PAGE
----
Geometric progression

geometric sequencegeometricgeometricalgeometricallyfinite geometric seriesgeometric rategeometric sequencesgeometric seriesgeometric sumgeometrical progression
In mathematics, a geometric progression, also known as a geometric sequence, is a sequence of numbers where each term after the first is found by multiplying the previous one by a fixed, non-zero number called the common ratio.wikipedia
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Exponential growth

exponentiallyexponentialgrow exponentially
In the case of a discrete domain of definition with equal intervals, it is also called geometric growth or geometric decay since the function values form a geometric progression.

Logarithm

logarithmsloglogarithmic function
Note that the two kinds of progression are related: exponentiating each term of an arithmetic progression yields a geometric progression, while taking the logarithm of each term in a geometric progression with a positive common ratio yields an arithmetic progression.
The relation that the logarithm provides between a geometric progression in its argument and an arithmetic progression of values, prompted A. A. de Sarasa to make the connection of Saint-Vincent's quadrature and the tradition of logarithms in prosthaphaeresis, leading to the term "hyperbolic logarithm", a synonym for natural logarithm.

Sequence

sequencessequentialinfinite sequence
In mathematics, a geometric progression, also known as a geometric sequence, is a sequence of numbers where each term after the first is found by multiplying the previous one by a fixed, non-zero number called the common ratio.

Geometric series

infinite geometric seriesGeometric series Formulageometric sum
It is a geometric series whose first term is 1/2 and whose common ratio is 1/2, so its sum is
The terms of a geometric series form a geometric progression, meaning that the ratio of successive terms in the series is constant.

Summation

sumsumssigma notation
A geometric series is the sum of the numbers in a geometric progression.

Arithmetico–geometric sequence

Arithmetico-geometric sequencearithmetico-geometric series
In mathematics, an arithmetico–geometric sequence is the result of the term-by-term multiplication of a geometric progression with the corresponding terms of an arithmetic progression.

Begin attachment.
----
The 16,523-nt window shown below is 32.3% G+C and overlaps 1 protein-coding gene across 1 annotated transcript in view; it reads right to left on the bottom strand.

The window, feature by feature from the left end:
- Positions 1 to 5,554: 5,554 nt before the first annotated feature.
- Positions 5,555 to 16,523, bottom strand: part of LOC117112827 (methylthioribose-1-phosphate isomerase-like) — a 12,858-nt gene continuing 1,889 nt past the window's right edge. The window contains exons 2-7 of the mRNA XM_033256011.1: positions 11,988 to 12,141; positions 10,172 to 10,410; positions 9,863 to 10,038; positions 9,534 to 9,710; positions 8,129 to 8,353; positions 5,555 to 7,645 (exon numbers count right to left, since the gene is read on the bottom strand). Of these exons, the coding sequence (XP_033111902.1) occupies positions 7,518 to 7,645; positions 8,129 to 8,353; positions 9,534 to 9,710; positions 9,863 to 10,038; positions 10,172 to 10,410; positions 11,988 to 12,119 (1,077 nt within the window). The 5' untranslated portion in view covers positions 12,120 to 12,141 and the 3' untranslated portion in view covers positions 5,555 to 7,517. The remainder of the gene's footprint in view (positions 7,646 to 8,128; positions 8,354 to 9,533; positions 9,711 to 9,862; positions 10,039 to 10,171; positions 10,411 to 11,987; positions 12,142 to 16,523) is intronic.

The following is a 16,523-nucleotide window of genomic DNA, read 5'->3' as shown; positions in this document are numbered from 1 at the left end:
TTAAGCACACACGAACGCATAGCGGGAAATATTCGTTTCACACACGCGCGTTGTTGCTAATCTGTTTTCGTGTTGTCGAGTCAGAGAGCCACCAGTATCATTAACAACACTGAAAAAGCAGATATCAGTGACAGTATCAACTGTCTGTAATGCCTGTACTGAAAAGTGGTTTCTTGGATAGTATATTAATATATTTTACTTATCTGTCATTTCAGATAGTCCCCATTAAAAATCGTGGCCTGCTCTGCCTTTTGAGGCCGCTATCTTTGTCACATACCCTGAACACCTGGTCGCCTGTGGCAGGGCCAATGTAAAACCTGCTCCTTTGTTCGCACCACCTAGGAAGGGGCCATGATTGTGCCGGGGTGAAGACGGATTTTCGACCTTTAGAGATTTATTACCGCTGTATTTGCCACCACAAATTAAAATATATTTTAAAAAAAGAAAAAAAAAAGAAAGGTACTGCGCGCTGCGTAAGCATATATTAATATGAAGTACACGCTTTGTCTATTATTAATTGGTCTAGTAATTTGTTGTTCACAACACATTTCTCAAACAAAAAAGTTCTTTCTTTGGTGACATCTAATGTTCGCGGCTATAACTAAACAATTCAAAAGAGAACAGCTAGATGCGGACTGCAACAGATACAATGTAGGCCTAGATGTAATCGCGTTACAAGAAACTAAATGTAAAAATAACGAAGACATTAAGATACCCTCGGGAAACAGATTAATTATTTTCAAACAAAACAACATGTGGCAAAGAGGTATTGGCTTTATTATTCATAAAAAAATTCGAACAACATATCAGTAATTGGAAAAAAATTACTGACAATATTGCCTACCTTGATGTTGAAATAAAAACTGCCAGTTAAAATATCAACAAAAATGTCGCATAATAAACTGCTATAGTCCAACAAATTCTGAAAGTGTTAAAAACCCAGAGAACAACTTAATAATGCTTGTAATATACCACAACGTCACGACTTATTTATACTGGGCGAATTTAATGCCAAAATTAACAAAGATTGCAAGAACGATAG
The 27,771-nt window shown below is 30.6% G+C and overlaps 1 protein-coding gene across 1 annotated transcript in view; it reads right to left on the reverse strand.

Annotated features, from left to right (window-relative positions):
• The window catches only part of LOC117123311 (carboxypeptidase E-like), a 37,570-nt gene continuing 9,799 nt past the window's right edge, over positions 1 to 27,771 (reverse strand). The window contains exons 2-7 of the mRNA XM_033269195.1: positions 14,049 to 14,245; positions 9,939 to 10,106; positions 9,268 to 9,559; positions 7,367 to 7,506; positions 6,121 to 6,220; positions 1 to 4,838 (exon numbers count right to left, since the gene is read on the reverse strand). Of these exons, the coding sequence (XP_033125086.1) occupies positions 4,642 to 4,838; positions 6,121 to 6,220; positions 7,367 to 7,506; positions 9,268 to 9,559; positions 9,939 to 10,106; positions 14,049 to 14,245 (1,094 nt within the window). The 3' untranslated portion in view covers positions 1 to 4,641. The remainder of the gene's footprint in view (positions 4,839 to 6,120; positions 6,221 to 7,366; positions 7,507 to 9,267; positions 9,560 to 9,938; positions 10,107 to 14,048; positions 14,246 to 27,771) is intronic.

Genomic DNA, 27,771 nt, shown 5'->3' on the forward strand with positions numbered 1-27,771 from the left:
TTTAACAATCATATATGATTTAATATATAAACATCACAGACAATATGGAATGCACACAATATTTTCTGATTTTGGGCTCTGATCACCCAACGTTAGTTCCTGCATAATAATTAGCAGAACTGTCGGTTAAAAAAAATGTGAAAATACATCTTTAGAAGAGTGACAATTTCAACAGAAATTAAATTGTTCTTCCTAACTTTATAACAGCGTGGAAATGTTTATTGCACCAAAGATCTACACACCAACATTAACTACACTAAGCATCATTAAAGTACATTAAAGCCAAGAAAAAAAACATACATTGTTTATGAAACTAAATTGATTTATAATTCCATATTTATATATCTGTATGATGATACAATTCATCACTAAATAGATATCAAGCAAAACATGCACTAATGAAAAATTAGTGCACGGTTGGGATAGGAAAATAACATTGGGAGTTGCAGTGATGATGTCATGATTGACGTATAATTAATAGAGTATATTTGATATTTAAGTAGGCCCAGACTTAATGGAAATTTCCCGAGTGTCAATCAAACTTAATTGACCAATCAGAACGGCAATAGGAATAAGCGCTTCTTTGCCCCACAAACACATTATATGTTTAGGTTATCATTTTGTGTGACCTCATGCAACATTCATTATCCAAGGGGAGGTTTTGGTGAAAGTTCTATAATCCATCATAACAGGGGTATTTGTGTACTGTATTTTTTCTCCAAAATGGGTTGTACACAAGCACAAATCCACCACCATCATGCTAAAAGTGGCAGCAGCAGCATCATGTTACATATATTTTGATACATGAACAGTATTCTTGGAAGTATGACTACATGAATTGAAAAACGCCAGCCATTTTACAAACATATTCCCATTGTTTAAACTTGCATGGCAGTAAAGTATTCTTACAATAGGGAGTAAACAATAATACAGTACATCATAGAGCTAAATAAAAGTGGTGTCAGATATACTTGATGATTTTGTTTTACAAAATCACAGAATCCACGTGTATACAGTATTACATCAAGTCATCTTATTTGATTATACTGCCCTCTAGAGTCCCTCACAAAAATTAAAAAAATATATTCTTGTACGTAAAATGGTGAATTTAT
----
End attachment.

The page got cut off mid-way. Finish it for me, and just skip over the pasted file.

Geometric distribution

geometricgeometrically distributed geometrically distributed
In either case, the sequence of probabilities is a geometric sequence.

Preferred number

1-2-5 seriespreferred numberspreferred values
The factor between two consecutive numbers in a Renard series is approximately constant (before rounding), namely the 5th, 10th, 20th, or 40th root of 10 (approximately 1.58, 1.26, 1.12, and 1.06, respectively), which leads to a geometric sequence.

Euclid's Elements

ElementsEuclid's ''ElementsEuclid
Books VIII and IX of Euclid's Elements analyzes geometric progressions (such as the powers of two, see the article for details) and give several of their properties.

Power of two

powers of twopower of 2powers of 2
Books VIII and IX of Euclid's Elements analyzes geometric progressions (such as the powers of two, see the article for details) and give several of their properties. Examples of a geometric sequence are powers r k of a fixed number r, such as 2 k and 3 k.

Mathematics

mathematicalmathmathematician
In mathematics, a geometric progression, also known as a geometric sequence, is a sequence of numbers where each term after the first is found by multiplying the previous one by a fixed, non-zero number called the common ratio.

Number

number systemnumericalnumbers
In mathematics, a geometric progression, also known as a geometric sequence, is a sequence of numbers where each term after the first is found by multiplying the previous one by a fixed, non-zero number called the common ratio.

Exponentiation

exponentpowerpowers
Examples of a geometric sequence are powers r k of a fixed number r, such as 2 k and 3 k.

Scale factor

scalescaledscaling factor
where r ≠ 0 is the common ratio and a is a scale factor, equal to the sequence's start value.

Recurrence relation

difference equationdifference equationsrecurrence relations
Such a geometric sequence also follows the recursive relation

Linear function (calculus)

linearLinear functionlinear functions
Geometric sequences (with common ratio not equal to −1, 1 or 0) show exponential growth or exponential decay, as opposed to the linear growth (or decline) of an arithmetic progression such as 4, 15, 26, 37, 48, … (with common difference 11).

Thomas Robert Malthus

Thomas MalthusMalthusRobert Malthus
This result was taken by T.R. Malthus as the mathematical foundation of his Principle of Population.

Derivative

differentiationdifferentiablefirst derivative
Differentiating this formula with respect to r allows us to arrive at formulae for sums of the form

Stirling numbers of the second kind

Stirling number of the second kindStirling numbergenerating function of Stirling numbers of the second kind
An exact formula for the generalized sum G_s(n, r) when is expanded by the Stirling numbers of the second kind as

If and only if

iffif, and only ifmaterial equivalence
Such a series converges if and only if the absolute value of the common ratio is less than one ( < 1).